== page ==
Skip to main content

How to Keep Financial Documents Safe in a Hurricane

In a hurricane (or any other inclement weather), protecting vital financial docs is a priority

With the southeast U.S. and the Caribbean in the middle of hurricane season, the top priority is revered for helping the elderly and infirm and keeping home and business structures safe when a major storm approaches.

Hurricane season, defined as between June 30 and Nov. 30 in 2022, can also wreak havoc on a household’s finances – especially if key personal financial documents – both paper-based and digital - aren’t secured and are damaged or lost during the storm.

With tropical storm Ian expected to hit Florida hard this week, security experts advise residents to take care of themselves and their neighbors, but also to safeguard their important financial documents as the Category Three storm slams into the Sunshine State’s west coast sometime Wednesday night.

“To help prevent a natural disaster from becoming a financial and human disaster, make sure that you keep copies of your important information and documents in locations outside your home,” said Stratus Wealth Advisors certified financial advisor Sam Brownell.

“This could include a secure cloud storage location, an external hard drive that is kept at a third-party location, or hard copies in a safe deposit box.

Organizing Important Documents Thumb JS

The Downsides of Losing Personal Documents

So why is it important to keep key personal financial documents like wills, trusts, passports, and physical securities safe during a major weather event like a hurricane?

Turns out there are plenty of reasons.

“First, some of the documents mentioned can be difficult or time-consuming to replace, and in the wake of a natural disaster people already have enough on their plate,” said Finance Buzz senior content marketer Josh Koebert. “Not to mention, you may need some of those documents in order to replace others.”

Those aren’t the only risks - having digital data damage can lead to major financial headaches.

“In our work with independent business owners, we often find that no one considers that one of the most vital resources in modern life is passwords,” Brownell said. “Without them, you may not be able to access your money or file an insurance claim.”

Tips on Keeping Documents Safe During a Hurricane

Once the home, property, and family are safeguarded, take these steps to secure personal documents.

“Waterproof, fireproof safes offer protection for your most important items, offering a level of security in the event of a last-minute evacuation,” the investment firm Raymond James said in a research note. “For disasters that can be forecasted further in advance – think weather-related events like hurricanes – it may be beneficial to take important papers with you.”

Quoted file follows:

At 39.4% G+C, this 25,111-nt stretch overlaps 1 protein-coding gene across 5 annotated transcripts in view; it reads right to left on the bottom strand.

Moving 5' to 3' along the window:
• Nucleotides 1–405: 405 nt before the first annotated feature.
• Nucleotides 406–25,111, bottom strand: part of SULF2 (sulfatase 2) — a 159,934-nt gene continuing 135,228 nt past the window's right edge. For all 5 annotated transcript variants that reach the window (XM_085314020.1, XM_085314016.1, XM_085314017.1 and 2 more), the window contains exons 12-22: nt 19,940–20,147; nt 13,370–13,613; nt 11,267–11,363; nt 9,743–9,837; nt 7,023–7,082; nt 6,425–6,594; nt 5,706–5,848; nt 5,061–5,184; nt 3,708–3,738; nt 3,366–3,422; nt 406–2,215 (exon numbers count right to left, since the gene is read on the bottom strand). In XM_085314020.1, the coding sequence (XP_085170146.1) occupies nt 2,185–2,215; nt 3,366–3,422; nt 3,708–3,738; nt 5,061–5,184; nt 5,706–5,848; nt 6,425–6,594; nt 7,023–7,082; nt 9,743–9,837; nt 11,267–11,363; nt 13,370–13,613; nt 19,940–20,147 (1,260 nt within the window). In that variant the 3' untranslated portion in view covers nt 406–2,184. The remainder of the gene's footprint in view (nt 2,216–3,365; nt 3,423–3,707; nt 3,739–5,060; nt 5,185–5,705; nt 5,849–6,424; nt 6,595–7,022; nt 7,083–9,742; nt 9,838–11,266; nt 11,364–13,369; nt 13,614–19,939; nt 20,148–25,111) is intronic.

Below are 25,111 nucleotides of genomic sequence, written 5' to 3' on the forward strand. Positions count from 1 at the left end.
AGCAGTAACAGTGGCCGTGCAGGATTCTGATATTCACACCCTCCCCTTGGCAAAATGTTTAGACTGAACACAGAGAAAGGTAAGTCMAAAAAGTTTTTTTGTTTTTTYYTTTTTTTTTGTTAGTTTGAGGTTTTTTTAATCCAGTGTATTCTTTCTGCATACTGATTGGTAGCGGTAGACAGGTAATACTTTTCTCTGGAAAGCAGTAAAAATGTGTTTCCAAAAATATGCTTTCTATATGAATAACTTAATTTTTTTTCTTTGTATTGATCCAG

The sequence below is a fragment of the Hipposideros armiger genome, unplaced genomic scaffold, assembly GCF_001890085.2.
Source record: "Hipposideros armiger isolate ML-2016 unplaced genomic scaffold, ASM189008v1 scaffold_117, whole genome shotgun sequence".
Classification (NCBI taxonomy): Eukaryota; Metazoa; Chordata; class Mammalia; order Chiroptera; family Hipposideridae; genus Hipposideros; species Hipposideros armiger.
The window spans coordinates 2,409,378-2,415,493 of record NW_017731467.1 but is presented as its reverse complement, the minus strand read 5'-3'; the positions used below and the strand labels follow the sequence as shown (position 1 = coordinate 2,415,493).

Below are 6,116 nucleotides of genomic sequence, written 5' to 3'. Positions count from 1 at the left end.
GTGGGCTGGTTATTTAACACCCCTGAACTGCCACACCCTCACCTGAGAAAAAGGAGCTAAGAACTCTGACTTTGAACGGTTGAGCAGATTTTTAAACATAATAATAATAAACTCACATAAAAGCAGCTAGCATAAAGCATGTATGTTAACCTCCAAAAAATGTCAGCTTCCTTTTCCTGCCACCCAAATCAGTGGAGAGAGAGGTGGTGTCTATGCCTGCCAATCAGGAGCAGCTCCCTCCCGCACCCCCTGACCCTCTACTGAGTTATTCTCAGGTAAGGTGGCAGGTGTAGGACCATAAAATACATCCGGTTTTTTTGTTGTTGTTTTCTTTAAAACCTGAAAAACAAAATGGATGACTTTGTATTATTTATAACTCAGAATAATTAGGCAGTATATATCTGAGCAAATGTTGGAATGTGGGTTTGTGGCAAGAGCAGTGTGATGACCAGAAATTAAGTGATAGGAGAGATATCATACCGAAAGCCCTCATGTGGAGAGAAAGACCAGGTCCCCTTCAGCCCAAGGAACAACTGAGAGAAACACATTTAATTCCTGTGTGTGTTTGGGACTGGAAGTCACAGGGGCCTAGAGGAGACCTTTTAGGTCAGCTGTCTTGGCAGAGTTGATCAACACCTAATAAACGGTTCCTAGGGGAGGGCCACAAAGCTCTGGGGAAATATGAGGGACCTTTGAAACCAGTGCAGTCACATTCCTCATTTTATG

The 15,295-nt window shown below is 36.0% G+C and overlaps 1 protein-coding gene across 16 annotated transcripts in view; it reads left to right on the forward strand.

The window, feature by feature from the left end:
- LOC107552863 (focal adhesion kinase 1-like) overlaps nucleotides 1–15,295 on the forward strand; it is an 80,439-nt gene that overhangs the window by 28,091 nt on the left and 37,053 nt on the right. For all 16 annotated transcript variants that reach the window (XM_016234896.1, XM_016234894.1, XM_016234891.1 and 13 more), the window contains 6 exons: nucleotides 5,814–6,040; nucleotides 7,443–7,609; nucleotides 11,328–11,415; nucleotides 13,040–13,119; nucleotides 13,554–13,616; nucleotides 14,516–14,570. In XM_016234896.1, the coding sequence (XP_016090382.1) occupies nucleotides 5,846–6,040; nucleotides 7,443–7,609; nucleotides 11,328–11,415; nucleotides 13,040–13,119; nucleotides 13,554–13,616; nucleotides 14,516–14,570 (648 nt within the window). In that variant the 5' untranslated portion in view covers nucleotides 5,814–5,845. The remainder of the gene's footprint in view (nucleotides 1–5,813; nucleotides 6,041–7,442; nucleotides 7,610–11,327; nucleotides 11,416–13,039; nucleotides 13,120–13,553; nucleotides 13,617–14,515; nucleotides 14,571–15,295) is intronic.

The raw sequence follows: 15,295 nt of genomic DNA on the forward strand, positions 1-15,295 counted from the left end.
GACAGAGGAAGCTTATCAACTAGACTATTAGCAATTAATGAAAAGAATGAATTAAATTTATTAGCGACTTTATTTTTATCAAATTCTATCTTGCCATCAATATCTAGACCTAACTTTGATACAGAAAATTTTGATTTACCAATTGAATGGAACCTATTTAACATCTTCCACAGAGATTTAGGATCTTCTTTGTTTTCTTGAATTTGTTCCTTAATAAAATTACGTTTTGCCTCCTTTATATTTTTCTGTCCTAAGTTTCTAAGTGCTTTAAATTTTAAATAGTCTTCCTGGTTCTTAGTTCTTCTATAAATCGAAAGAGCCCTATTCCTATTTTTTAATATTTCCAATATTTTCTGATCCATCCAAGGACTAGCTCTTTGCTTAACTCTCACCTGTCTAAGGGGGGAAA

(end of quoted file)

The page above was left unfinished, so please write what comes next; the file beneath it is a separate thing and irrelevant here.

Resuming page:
The investment firm advises people in the path of a major storm to especially safeguard these financial documents.

Identification: This includes passports, immigration papers, military discharge papers, immunization records, and Social Security cards.

Family records and certificates: This includes birth, adoption, marriage, divorce, and death certificates.

Home and vehicle: This includes deeds, titles, registration, and loan papers.

Planning documents: This includes wills, trusts, powers of attorney, and healthcare directives.

Insurance information: This includes health, life, home, and vehicles.

Get a digital vault. Digital scans of documents are easily shared with anyone who needs to see your documents and often suffice.

A digital vault is an online security vault that securely holds digital assets and online copies of personal financial documents.

“Some of your documents (like a power of attorney) may even expressly state that a copy has the same effect as the original, eliminating the need to provide your original to people who ask,” said Trust and Will associate counsel Mitch Mitchell.

People should consider keeping scanned copies of a trust, a will, healthcare directives, and guardianship documents in their vault.

If you have a digital copy of everything, you’ll at least have a place to start if you lose your physical document copies. 

“Ideally, keep a copy both on your phone and in the cloud,” said Child Free Wealth founder Jay Vigmont. “A digital copy of your passport will not let you pass through security, but it can help you prove your identity if you have nothing else.”

Use a physical vault. The originals of your estate planning documents (especially a will) serve an important purpose. 

“Consequently, it’s vital to store the physical copies in a safe location, like a fireproof document safe or safe deposit box,” Mitchell said.

Make copies of all important physical documents and store them with your bank. “You should have multiple copies of all of your documentation,” Vigmont said. “Some documents, such as a passport, can’t be copied, but it’s still good to have copies. In particular, both you and the executor of your will should have a copy."

"The same goes for medical proxies, power of attorneys, and other key documents," he added.